Application CORE Protocol (applcore) Concluded WG
Note: The data for concluded WGs is occasionally incorrect.
|WG||Name||Application CORE Protocol|
|Area||Applications Area (app)|
|Dependencies||Document dependency graph (SVG)|
Charter for Working Group
The IETF has traditionally developed application protocols directly on
top of a raw TCP stream. However, there is a growing set of problems
which many application protocols have to solve regardless of what the
protocols do. This WG will identify the common problems that deployed
IETF protocols have solved, identify the successes and failures that
deployed IETF protocols made when addressing these problems and design
a simple core protocol to address these problems. This core protocol
may then be used by future application protocols to simplify both the
process of protocol design and the complexity of implementing
multi-protocol clients or servers.
In order to keep the WG in focus, the following items are explicitly
* Backwards compatibility with existing application protocols
Backwards compatibility often compromises correct design. If this
WG is successful it will impact a great number of future protocols,
and thus the design errors which backwards compatibility might
dictate must be avoided.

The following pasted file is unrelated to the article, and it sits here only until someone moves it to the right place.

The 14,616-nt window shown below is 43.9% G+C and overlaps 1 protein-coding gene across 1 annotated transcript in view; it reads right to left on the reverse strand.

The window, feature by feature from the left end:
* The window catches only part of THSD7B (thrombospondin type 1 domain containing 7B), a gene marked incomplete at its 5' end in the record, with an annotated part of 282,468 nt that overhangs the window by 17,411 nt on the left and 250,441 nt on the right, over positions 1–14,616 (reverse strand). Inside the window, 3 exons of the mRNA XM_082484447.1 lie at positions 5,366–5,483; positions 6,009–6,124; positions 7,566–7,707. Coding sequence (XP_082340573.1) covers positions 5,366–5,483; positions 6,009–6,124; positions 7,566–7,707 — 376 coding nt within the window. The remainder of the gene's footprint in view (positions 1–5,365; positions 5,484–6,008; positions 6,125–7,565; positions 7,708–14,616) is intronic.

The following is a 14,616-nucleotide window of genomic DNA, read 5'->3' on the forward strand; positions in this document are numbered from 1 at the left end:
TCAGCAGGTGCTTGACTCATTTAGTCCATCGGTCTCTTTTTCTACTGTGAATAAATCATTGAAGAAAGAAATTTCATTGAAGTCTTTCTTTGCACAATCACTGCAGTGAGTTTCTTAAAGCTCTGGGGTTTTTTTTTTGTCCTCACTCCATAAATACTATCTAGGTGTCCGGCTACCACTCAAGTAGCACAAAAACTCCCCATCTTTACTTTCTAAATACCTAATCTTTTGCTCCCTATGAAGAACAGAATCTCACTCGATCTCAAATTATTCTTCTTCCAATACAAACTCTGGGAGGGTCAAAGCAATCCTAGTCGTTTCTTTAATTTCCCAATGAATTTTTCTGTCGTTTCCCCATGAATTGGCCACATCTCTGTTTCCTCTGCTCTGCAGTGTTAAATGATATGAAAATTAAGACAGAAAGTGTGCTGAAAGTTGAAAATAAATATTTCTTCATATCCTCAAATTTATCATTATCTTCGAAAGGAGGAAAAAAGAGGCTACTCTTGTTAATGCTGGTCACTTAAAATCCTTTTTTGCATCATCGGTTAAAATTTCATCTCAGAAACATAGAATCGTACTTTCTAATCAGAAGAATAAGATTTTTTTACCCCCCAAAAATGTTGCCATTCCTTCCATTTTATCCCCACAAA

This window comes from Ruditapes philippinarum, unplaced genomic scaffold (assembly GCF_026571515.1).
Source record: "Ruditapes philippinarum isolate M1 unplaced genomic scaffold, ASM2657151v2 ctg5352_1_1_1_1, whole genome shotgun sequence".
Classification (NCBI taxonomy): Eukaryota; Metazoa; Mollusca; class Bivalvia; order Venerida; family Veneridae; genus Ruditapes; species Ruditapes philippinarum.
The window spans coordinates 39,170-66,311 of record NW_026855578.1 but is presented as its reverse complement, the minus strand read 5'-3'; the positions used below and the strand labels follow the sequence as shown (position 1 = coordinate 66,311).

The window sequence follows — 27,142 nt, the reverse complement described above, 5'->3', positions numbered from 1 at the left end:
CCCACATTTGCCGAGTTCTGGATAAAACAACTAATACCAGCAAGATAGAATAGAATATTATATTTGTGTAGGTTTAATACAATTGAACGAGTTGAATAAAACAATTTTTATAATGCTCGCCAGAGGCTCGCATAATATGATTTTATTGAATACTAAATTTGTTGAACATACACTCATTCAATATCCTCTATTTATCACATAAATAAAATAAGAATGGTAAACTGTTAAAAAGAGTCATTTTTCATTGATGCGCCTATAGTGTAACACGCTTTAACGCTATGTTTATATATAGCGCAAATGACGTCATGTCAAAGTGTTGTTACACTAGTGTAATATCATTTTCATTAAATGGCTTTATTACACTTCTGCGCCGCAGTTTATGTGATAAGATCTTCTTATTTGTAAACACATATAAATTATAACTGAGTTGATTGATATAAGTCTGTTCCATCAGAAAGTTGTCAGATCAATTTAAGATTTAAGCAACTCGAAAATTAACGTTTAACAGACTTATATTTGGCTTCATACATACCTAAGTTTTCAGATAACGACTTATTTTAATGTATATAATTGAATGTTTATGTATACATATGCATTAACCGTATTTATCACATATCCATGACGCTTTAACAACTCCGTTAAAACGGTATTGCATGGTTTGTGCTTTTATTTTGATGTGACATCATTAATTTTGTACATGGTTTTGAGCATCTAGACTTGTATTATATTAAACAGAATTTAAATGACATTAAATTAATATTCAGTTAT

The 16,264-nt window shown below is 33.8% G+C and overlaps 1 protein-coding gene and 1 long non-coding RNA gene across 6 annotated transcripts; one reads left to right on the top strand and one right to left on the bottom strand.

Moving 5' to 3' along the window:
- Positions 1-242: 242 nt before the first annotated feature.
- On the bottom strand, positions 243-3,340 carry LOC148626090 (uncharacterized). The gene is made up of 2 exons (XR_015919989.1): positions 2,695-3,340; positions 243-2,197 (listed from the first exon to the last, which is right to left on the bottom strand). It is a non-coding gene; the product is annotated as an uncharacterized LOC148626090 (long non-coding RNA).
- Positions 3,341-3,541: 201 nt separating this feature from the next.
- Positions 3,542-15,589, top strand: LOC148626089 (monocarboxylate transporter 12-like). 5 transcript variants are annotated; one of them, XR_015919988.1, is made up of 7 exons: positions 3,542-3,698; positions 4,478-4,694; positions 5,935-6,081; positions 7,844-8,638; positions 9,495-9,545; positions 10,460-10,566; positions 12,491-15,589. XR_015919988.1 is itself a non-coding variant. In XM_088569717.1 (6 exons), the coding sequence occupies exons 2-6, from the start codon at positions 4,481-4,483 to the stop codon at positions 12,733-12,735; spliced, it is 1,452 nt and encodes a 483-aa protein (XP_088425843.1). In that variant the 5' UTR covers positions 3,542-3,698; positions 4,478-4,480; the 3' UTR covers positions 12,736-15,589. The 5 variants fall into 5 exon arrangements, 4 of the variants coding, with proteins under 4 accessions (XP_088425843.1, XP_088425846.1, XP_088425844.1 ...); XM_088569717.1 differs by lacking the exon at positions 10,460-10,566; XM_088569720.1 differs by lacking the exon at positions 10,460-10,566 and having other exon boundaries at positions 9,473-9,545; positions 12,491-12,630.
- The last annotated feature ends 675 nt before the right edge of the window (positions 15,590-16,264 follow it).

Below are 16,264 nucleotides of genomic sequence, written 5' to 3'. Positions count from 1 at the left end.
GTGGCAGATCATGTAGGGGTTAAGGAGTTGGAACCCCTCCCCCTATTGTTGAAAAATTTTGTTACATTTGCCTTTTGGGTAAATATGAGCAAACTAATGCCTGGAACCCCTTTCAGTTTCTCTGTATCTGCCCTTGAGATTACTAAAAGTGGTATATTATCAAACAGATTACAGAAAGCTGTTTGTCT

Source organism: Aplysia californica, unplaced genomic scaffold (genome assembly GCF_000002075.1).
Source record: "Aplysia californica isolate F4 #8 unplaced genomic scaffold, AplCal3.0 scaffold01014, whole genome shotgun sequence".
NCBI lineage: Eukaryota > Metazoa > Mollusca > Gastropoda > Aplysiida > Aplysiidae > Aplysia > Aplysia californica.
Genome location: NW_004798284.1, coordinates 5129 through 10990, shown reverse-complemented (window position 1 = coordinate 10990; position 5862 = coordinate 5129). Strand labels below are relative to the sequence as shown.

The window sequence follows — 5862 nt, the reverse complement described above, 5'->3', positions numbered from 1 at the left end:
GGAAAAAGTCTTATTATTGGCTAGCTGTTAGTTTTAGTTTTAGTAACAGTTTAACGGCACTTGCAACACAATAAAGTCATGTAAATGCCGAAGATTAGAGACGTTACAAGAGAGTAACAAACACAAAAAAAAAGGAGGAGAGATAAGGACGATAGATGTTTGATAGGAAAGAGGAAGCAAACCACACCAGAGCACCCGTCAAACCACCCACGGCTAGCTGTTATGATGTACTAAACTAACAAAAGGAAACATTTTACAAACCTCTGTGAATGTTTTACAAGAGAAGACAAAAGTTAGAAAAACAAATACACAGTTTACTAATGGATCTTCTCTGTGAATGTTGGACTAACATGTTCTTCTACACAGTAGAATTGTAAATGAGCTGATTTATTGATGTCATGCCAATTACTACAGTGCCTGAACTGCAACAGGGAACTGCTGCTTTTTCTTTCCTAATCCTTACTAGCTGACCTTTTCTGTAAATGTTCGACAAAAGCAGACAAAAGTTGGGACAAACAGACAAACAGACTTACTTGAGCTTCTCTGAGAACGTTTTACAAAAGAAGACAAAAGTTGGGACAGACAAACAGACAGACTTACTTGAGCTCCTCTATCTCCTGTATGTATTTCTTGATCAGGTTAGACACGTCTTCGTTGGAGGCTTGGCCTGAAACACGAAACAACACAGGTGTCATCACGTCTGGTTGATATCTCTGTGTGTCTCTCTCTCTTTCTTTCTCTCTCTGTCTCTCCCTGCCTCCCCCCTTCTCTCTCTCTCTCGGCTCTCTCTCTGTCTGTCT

* Transport layers other than TCP/IP
This has been a rathole in too many other WGs.
* Protocol models outside the traditional IETF client-server TCP
application protocol model.
The IETF doesn't have sufficient past experience in these areas.
* New features
If a problem hasn't been solved in at least two deployed IETF
application protocols, then it is out-of-scope for the base core
protocol spec. This does not preclude individuals or other groups
from doing extensions to the core protocol which might be used by
multiple future application protocols; it just limits the scope of
the core spec.
* Normative references to other application protocols or non-public
The core protocol has to stand by itself. It may reference protocol
building blocks that have been used by several other application
protocols such as ABNF, language tags, UTF-8, domain names, URLs,
MIME, SASL, GSSAPI and TLS. It must avoid normative references to
full application protocols such as ACAP, HTTP, IMAP, LDAP, and SMTP.
It must avoid normative references to any document which is not
freely and publicly available on the Internet.